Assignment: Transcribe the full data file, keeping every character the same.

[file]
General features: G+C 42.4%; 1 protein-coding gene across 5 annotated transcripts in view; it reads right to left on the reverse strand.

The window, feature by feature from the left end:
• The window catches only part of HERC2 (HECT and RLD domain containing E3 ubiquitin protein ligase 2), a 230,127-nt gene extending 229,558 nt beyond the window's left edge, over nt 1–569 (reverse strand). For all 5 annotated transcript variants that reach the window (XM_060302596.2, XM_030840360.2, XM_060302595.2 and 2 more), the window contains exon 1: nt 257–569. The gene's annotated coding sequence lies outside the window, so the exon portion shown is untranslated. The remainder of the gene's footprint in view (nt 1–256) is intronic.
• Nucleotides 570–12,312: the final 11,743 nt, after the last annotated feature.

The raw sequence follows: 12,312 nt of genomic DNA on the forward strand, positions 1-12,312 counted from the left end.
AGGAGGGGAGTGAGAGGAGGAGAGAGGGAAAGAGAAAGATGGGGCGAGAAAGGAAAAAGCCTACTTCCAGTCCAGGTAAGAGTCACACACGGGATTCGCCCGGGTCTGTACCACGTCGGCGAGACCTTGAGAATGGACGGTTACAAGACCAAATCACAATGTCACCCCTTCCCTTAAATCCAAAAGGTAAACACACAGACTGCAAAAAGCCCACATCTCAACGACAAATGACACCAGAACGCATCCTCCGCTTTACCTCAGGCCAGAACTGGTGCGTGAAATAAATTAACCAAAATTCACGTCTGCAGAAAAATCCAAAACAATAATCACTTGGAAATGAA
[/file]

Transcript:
General features: G+C 42.4%; 1 protein-coding gene across 5 annotated transcripts in view; it reads right to left on the reverse strand.

The window, feature by feature from the left end:
• The window catches only part of HERC2 (HECT and RLD domain containing E3 ubiquitin protein ligase 2), a 230,127-nt gene extending 229,558 nt beyond the window's left edge, over nt 1–569 (reverse strand). For all 5 annotated transcript variants that reach the window (XM_060302596.2, XM_030840360.2, XM_060302595.2 and 2 more), the window contains exon 1: nt 257–569. The gene's annotated coding sequence lies outside the window, so the exon portion shown is untranslated. The remainder of the gene's footprint in view (nt 1–256) is intronic.
• Nucleotides 570–12,312: the final 11,743 nt, after the last annotated feature.

The raw sequence follows: 12,312 nt of genomic DNA on the forward strand, positions 1-12,312 counted from the left end.
AGGAGGGGAGTGAGAGGAGGAGAGAGGGAAAGAGAAAGATGGGGCGAGAAAGGAAAAAGCCTACTTCCAGTCCAGGTAAGAGTCACACACGGGATTCGCCCGGGTCTGTACCACGTCGGCGAGACCTTGAGAATGGACGGTTACAAGACCAAATCACAATGTCACCCCTTCCCTTAAATCCAAAAGGTAAACACACAGACTGCAAAAAGCCCACATCTCAACGACAAATGACACCAGAACGCATCCTCCGCTTTACCTCAGGCCAGAACTGGTGCGTGAAATAAATTAACCAAAATTCACGTCTGCAGAAAAATCCAAAACAATAATCACTTGGAAATGAA